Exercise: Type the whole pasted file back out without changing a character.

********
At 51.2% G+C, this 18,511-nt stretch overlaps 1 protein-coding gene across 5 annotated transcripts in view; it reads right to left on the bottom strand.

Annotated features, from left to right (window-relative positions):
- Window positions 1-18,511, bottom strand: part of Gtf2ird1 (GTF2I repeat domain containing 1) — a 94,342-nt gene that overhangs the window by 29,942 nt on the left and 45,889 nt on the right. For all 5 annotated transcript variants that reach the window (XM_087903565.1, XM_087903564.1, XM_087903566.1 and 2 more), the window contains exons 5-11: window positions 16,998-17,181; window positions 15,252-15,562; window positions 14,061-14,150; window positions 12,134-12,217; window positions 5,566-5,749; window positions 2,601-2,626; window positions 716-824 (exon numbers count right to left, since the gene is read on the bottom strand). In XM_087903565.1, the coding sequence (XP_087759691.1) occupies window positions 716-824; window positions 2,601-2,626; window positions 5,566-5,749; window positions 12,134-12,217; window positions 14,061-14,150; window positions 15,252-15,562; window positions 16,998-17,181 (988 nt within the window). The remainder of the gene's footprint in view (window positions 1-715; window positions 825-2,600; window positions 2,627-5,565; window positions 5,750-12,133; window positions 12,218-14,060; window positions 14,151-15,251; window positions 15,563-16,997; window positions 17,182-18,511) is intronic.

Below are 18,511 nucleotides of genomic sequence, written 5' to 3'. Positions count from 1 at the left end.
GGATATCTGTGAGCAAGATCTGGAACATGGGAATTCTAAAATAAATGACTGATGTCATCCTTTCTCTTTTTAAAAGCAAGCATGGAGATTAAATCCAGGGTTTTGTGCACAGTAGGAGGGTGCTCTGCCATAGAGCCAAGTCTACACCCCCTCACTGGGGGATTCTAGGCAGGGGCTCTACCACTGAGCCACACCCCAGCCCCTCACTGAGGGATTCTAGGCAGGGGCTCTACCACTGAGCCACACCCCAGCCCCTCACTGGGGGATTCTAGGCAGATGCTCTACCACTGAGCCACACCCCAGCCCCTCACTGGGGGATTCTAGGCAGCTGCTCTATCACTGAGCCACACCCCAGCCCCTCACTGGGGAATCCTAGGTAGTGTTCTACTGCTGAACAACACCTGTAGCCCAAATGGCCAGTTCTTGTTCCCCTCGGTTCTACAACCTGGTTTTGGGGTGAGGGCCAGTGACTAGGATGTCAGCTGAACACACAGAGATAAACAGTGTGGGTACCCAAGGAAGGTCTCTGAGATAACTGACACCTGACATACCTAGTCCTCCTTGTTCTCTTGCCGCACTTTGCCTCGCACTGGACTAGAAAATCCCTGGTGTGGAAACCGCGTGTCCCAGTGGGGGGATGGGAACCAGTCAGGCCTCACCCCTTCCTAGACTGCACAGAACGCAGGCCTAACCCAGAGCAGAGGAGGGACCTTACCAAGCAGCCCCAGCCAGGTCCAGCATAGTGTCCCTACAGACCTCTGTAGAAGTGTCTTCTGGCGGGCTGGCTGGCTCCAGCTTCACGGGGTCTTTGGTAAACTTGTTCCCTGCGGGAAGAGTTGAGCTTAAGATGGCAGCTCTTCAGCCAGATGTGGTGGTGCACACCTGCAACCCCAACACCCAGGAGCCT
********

At 51.2% G+C, this 18,511-nt stretch overlaps 1 protein-coding gene across 5 annotated transcripts in view; it reads right to left on the bottom strand.

Annotated features, from left to right (window-relative positions):
- Window positions 1-18,511, bottom strand: part of Gtf2ird1 (GTF2I repeat domain containing 1) — a 94,342-nt gene that overhangs the window by 29,942 nt on the left and 45,889 nt on the right. For all 5 annotated transcript variants that reach the window (XM_087903565.1, XM_087903564.1, XM_087903566.1 and 2 more), the window contains exons 5-11: window positions 16,998-17,181; window positions 15,252-15,562; window positions 14,061-14,150; window positions 12,134-12,217; window positions 5,566-5,749; window positions 2,601-2,626; window positions 716-824 (exon numbers count right to left, since the gene is read on the bottom strand). In XM_087903565.1, the coding sequence (XP_087759691.1) occupies window positions 716-824; window positions 2,601-2,626; window positions 5,566-5,749; window positions 12,134-12,217; window positions 14,061-14,150; window positions 15,252-15,562; window positions 16,998-17,181 (988 nt within the window). The remainder of the gene's footprint in view (window positions 1-715; window positions 825-2,600; window positions 2,627-5,565; window positions 5,750-12,133; window positions 12,218-14,060; window positions 14,151-15,251; window positions 15,563-16,997; window positions 17,182-18,511) is intronic.

Below are 18,511 nucleotides of genomic sequence, written 5' to 3'. Positions count from 1 at the left end.
GGATATCTGTGAGCAAGATCTGGAACATGGGAATTCTAAAATAAATGACTGATGTCATCCTTTCTCTTTTTAAAAGCAAGCATGGAGATTAAATCCAGGGTTTTGTGCACAGTAGGAGGGTGCTCTGCCATAGAGCCAAGTCTACACCCCCTCACTGGGGGATTCTAGGCAGGGGCTCTACCACTGAGCCACACCCCAGCCCCTCACTGAGGGATTCTAGGCAGGGGCTCTACCACTGAGCCACACCCCAGCCCCTCACTGGGGGATTCTAGGCAGATGCTCTACCACTGAGCCACACCCCAGCCCCTCACTGGGGGATTCTAGGCAGCTGCTCTATCACTGAGCCACACCCCAGCCCCTCACTGGGGAATCCTAGGTAGTGTTCTACTGCTGAACAACACCTGTAGCCCAAATGGCCAGTTCTTGTTCCCCTCGGTTCTACAACCTGGTTTTGGGGTGAGGGCCAGTGACTAGGATGTCAGCTGAACACACAGAGATAAACAGTGTGGGTACCCAAGGAAGGTCTCTGAGATAACTGACACCTGACATACCTAGTCCTCCTTGTTCTCTTGCCGCACTTTGCCTCGCACTGGACTAGAAAATCCCTGGTGTGGAAACCGCGTGTCCCAGTGGGGGGATGGGAACCAGTCAGGCCTCACCCCTTCCTAGACTGCACAGAACGCAGGCCTAACCCAGAGCAGAGGAGGGACCTTACCAAGCAGCCCCAGCCAGGTCCAGCATAGTGTCCCTACAGACCTCTGTAGAAGTGTCTTCTGGCGGGCTGGCTGGCTCCAGCTTCACGGGGTCTTTGGTAAACTTGTTCCCTGCGGGAAGAGTTGAGCTTAAGATGGCAGCTCTTCAGCCAGATGTGGTGGTGCACACCTGCAACCCCAACACCCAGGAGCCT